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Kommersant

Kommersant
Front page on 27 December 2010
Type Daily newspaper
Owner(s) Alisher Usmanov
Founded 1909 (1909), 1989 (1989)
Language Russian
Headquarters Moscow
Circulation 120,000-130,000 (July 2013)
Website .ru.kommersantwww

Kommersant (Russian: Коммерса́нтъ, IPA: , The Businessman, often shortened to Ъ) is a nationally distributed daily newspaper published in Russia mostly devoted to politics and business. It is a leading liberal business broadsheet.[1] The TNS Media and NRS Russia certified July 2013 circulation of the daily was 120,000-130,000.[2]

Contents

  • History 1
  • Court cases 2
  • References 3
  • External links 4

History

The newspaper was initially published in 1909, and it was closed down following the Bolshevik seizure of power and the introduction of censorship in 1917.

In 1989, with the onset of press freedom in Russia, Kommersant was re-established under the ownership of businessman and publicist Vladimir Yakovlev.[3]

To make the point that the publication had outlasted the Soviet regime, "Kommersant" is spelled in Russian with a terminal hard sign (ъ) – a letter that is silent at the end of a word in modern Russian, and was thus largely abolished by the post-revolution Russian spelling reform. This is played up in the Kommersant logo, which features a script hard sign at the end of somewhat more formal font.

In 1997, autos-to-Aeroflot mogul Boris Berezovsky – a member of the former President Boris Yeltsin's 'family'[4] – bought the Kommersant publishing house, which included Kommersant-daily, two serious weekly magazines (the political Kommersant-vlast (literally 'Power') and the financial Kommersant-dengi ('Money') – as well as entertainment magazines Domovoi and Avtopilot and Molotok, a teen magazine, which later incurred the authorities' wrath.[5]

Berezovsky sacked Kommersant's director-general, Andrei Vassiliev, and editor-in-chief, Alexander Stukalin, on 14 July 2005[6] in a move widely seen as preparation for the 2008 Russian presidential elections.

In January 2005, Kommersant published blank pages as a protest at a court ruling ordering it to publish a denial of a story about a crisis at Alfa-Bank. The sole article in the paper was this one, published upside down, on the front page. The headline of the article was "Full Plaintiff" (полный истец) which has little meaning, but rhymes with a Russian swear word, meaning "complete disaster" (полный пиздец).[7] The English version of the article was headed "Alfa-d Up".[8]

Berezovsky sold the Kommersant publishing house to an old friend and business partner, Georgian fruit canner and opposition television station owner Badri Patarkatsishvili, who was already chairman of the Kommersant company's board.[9] In August 2006, Patarkatsishvili sold his 100% stake in the Kommersant publishing house to Alisher Usmanov,[10] head of Gazprom's Gazprominvestholding subsidiary.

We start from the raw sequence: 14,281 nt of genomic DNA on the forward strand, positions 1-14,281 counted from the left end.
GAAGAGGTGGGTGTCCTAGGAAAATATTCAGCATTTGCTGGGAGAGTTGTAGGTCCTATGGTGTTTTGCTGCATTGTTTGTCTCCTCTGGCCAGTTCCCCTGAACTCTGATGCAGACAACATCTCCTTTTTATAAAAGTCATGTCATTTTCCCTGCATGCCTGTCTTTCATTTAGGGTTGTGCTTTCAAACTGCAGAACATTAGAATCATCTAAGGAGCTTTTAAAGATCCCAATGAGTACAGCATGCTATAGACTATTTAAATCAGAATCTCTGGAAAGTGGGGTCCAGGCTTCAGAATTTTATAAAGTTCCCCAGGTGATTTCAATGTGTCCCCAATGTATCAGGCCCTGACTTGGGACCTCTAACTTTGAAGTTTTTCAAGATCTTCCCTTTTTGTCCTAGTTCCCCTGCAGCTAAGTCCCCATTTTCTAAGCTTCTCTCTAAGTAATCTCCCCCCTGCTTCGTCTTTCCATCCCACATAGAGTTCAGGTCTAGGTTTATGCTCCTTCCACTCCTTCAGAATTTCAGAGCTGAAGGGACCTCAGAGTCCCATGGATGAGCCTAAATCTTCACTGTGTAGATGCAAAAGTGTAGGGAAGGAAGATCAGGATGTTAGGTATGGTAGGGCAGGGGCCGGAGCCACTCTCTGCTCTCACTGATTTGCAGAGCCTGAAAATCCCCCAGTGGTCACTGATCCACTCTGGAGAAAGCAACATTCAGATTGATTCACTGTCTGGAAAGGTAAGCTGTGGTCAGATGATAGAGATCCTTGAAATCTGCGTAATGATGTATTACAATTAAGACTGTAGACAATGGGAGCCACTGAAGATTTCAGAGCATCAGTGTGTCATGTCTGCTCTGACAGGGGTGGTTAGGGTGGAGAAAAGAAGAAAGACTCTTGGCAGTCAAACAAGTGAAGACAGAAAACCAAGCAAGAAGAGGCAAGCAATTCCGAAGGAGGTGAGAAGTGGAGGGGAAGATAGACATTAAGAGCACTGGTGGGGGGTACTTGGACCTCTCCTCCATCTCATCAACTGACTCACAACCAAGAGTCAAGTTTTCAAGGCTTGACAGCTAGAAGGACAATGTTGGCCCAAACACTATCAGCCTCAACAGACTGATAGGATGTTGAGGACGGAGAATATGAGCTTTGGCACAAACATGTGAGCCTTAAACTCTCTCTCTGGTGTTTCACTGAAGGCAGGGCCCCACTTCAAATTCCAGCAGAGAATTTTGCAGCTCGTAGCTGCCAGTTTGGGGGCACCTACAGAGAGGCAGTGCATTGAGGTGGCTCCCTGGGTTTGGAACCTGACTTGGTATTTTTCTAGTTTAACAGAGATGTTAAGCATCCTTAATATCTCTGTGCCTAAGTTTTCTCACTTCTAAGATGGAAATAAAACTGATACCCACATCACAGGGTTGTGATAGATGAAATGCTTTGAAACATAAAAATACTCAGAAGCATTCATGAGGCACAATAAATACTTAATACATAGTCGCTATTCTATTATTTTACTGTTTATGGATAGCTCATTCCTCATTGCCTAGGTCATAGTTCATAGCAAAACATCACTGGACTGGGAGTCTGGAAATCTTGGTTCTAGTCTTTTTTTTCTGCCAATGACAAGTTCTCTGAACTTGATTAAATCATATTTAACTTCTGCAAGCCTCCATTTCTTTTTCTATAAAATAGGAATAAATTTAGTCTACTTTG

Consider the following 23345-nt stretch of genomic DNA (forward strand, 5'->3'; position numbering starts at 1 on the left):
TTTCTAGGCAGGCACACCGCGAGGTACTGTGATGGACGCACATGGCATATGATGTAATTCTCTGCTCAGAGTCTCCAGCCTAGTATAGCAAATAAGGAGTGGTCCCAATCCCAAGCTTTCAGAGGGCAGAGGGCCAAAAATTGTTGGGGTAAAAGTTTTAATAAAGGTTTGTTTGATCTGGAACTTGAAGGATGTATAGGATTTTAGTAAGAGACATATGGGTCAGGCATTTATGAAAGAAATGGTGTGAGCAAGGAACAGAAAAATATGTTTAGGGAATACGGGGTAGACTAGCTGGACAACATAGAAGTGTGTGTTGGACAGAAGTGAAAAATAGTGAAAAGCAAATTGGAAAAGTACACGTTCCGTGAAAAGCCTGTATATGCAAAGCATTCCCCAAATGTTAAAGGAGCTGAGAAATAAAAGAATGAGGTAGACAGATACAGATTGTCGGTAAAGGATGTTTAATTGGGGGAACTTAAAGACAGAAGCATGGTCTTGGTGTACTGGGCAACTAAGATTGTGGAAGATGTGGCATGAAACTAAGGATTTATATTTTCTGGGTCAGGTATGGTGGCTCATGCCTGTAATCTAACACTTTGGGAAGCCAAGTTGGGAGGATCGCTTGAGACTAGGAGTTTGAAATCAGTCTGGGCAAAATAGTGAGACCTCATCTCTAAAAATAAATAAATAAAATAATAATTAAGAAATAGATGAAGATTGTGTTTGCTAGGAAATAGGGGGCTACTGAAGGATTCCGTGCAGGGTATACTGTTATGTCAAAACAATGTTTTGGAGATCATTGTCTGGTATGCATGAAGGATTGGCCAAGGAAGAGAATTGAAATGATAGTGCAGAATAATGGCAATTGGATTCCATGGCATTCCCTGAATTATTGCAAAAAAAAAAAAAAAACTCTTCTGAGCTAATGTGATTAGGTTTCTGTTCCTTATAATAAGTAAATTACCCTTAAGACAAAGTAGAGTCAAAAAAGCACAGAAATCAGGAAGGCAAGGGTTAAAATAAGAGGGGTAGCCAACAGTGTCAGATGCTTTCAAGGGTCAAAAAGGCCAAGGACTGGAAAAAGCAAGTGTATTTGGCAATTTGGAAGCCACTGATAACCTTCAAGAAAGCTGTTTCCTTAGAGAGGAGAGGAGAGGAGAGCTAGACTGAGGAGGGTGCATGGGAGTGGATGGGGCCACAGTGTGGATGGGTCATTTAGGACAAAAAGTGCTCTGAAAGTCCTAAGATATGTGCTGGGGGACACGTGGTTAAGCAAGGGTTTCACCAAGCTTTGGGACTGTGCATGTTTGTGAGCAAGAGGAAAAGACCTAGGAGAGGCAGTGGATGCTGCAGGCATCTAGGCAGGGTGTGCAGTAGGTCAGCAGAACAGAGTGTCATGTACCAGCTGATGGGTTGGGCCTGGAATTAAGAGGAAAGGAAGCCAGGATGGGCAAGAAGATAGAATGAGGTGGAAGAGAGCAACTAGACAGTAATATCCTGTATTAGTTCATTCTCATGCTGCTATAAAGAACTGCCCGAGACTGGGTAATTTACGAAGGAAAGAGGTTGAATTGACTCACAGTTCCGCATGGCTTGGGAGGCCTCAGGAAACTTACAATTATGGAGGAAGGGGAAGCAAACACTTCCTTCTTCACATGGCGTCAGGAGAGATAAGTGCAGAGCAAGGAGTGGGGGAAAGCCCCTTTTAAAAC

After clashing with Usmanov, Kommersant editor-in-chief Vladislav Borodulin left the paper.[11] "[Borodulin’s] decision to resign was not forced, but evidently they expressed different views on how the publishing house should be developed," said the group's commercial director. Andrei Vasilyev, appointed for a second stint at the helm of the daily – after a long run from 1999 to 2005– said Kommersant-daily had no intention of following any imposed policy, and added that the edition would carry articles that might not please the owner.[12]

On 9 December 2008 the publication of articles in English ceased, and currently the Kommersant website has no English version. Since February 2009 Kommersant newspaper is printed and distributed in the United Kingdom.[13]

Court cases

In January 2000, Kommersant was found guilty of libel against Russian entrepreneur Alex Konanykhin and ordered to pay compensation of US$3,000,000.[14]

In May 2009, a Russian MP and prominent businessman Oleg Mikheyev sued the Kommersant for $217 million, claiming that one of the newspaper's articles "spoiled of his bank so badly it had to be sold at disadvantageous price". The judicial proceeding was dismissed by the court due to jurisdictional issues.[15]

References

  1. ^
  2. ^
  3. ^
  4. ^ Fortune made in Yeltsin eraGuardian, 13 April 2007. Retrieved 24 July 2007.
  5. ^ , 30 June 2006PravdaProsecutors to save Russian teenagers from SMS pornography. Retrieved 24 July 2007.
  6. ^ Boston University publication, July 2005. Retrieved 14 October 2007
  7. ^
  8. ^
  9. ^ magazineEkspert – Editors Weblog, World Association of Newspapers, 28 February 2006 quoting Russian publishing house Kommersant gets a new owner. Retrieved 24 July 2007.
  10. ^ Forbes, Alisher Usmanov Retrieved 24 July 2007.
  11. ^ - World Association of Newspapers, quoting the Associated Press, 2 October 2006Kommersant editor quits. Retrieved 24 July 2007.
  12. ^ - RIA Novosti, 2 October 2006New/old Kommersant editor vows to maintain line. Retrieved 24 July 2007
  13. ^
  14. ^
  15. ^

External links

  • KommersantЪ, English version online
  • BBC news reporting on Kommersant's protest
  • Photo gallery celebrating Kommersant's 15th anniversary
  • Story in the St. Petersburg Times about the sale of Kommersant
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